Reception held for ‘Insight’ exhibit

January 29th, 2016 Comments Off on Reception held for ‘Insight’ exhibit

(Photos by Marissa Landon)

A reception was held on Jan. 26 for the exhibition currently on display in the Colvard Student Union Art Gallery.

“Insight- Paintings and Drawings by Jungshuo Yang” will remain on display through Feb. 6.

Student entrepreneurs create liquid-activated beverage lights

January 22nd, 2016 Comments Off on Student entrepreneurs create liquid-activated beverage lights


By Zack Orsborn | via Daily Journal

When Kaylie Mitchell, CEO of Vibe and Mississippi State University senior, began working on a branding project for a graphic design course last year, she never expected the project to evolve into a business that creates a colorful social atmosphere.

For the project, Mitchell made up a company that produced glowing drinks. She wanted to go above and beyond, so she asked her now business partner, Hagan Walker, electrical engineering major at MSU, to create an apparatus to make actual glowing drinks for product shots.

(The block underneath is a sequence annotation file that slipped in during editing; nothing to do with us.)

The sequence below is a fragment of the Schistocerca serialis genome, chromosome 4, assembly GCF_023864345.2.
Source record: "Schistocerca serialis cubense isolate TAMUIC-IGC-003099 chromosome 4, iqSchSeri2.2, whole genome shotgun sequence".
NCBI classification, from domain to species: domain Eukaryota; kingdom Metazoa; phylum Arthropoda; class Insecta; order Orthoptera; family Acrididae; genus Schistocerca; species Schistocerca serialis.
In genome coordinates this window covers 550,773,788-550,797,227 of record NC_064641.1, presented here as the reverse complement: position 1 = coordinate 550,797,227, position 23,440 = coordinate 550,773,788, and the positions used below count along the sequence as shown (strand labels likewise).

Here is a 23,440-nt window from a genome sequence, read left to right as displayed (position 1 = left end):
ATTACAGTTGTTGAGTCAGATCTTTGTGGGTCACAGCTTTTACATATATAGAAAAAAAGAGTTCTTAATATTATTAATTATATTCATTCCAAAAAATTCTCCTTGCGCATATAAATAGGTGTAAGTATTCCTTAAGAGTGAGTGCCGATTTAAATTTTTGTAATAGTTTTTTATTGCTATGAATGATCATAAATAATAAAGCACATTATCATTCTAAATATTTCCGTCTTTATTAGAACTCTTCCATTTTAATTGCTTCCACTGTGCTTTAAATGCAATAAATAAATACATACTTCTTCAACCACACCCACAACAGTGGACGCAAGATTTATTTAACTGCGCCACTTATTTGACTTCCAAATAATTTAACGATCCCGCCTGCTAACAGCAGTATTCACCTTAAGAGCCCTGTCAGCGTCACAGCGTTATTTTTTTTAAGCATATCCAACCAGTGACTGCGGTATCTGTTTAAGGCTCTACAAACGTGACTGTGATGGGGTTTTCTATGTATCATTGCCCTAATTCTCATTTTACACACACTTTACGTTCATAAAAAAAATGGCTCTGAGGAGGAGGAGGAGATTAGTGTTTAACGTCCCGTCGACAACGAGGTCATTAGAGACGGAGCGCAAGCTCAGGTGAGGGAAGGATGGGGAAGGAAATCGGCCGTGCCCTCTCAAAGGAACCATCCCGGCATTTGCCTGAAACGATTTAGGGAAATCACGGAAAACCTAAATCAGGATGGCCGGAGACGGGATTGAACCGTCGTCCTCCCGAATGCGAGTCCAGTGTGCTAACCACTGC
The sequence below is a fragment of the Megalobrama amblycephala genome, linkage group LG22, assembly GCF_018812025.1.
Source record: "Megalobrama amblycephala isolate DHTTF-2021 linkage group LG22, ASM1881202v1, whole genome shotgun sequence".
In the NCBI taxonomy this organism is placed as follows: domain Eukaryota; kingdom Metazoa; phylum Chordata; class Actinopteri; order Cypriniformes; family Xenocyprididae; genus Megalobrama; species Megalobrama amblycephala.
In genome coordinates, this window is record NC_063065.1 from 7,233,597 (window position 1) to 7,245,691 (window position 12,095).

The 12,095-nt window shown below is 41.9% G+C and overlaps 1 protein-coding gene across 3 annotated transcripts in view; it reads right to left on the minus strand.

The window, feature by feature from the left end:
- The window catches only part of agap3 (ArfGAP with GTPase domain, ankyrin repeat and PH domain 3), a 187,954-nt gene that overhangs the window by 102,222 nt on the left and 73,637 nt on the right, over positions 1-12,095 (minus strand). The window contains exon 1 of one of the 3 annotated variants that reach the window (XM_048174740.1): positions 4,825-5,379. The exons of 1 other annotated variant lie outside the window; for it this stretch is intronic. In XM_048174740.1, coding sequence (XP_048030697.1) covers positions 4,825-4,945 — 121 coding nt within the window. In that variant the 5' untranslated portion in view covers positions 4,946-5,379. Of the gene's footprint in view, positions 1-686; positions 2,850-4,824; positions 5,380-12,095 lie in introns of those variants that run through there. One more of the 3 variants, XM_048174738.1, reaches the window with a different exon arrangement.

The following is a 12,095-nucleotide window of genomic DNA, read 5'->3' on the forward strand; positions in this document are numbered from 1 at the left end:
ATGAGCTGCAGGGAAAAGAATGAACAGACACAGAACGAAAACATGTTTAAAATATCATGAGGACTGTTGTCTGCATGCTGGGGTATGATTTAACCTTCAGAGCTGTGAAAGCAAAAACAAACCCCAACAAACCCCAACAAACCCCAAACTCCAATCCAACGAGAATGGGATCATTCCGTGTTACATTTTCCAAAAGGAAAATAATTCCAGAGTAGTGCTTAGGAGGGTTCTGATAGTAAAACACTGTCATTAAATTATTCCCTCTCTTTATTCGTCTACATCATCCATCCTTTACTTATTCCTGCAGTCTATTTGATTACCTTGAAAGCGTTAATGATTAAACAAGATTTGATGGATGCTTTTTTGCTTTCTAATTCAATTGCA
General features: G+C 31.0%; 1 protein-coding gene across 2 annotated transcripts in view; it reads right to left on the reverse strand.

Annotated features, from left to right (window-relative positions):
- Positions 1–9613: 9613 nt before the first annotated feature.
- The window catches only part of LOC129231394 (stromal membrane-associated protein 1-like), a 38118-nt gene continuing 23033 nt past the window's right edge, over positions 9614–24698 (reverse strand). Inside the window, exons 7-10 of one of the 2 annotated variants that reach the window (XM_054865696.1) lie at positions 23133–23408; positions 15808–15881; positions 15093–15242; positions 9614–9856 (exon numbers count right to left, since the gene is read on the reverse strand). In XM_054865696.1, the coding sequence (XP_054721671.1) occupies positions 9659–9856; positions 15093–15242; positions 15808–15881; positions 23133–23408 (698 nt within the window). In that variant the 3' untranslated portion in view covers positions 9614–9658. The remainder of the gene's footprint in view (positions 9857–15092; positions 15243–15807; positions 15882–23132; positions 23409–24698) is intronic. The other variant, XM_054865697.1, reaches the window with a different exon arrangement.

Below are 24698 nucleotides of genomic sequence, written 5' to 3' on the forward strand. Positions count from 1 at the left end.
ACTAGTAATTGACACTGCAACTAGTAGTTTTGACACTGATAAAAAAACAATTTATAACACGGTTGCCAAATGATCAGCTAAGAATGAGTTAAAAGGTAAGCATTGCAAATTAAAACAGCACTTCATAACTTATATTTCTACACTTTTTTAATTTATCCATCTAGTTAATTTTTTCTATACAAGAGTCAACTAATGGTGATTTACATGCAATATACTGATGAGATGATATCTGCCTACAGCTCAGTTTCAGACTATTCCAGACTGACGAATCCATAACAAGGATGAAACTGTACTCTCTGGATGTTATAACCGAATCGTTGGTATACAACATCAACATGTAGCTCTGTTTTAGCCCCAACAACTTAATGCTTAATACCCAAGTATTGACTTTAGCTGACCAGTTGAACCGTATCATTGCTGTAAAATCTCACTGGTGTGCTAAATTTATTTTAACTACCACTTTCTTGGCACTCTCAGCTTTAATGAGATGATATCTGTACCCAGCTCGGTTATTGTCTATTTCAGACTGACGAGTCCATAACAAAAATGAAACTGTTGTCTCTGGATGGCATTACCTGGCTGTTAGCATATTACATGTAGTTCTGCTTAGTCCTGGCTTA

“Slowly but surely, we came to this liquid-activated drink infuser created by Hagan,” Mitchell said.

Thus, Glo Drinks was born under Vibe LLC.

Mitchell and Walker met with Eric Hill, director of the Entrepreneurship Center at MSU.

“We had these poorly made prototypes that weren’t liquid-activated,” Mitchell said. “We had some fail in front of Eric. Our pride was hurt. We left that meeting, and Hagan was like, ‘I can’t let that go.’”

At first, the Glo Drinks apparatus consisted of using a pull string between a battery and an LED light that could be dropped in any kind of liquid.

“You pulled the string, it made contact with the battery and the light came on,” Walker said. “We failed at that in the beginning. I was thinking of different ways to make this automatically light up. What came to mind was an apparatus where the water or liquid you put the drink in acts as a switch.”

When the circuit detects water or liquid, the Glo Drinks technology recognizes the liquid, causing the light switch to stay on.

As the Glo Drinks apparatus sits in a glass of liquid, it cycles through nine different colors, going through the whole rainbow. The Glo Drink apparatus stays at the bottom of the drink so it won’t bump into any noses or lips. Once out of liquid, the Glo Drinks apparatus automatically turns off.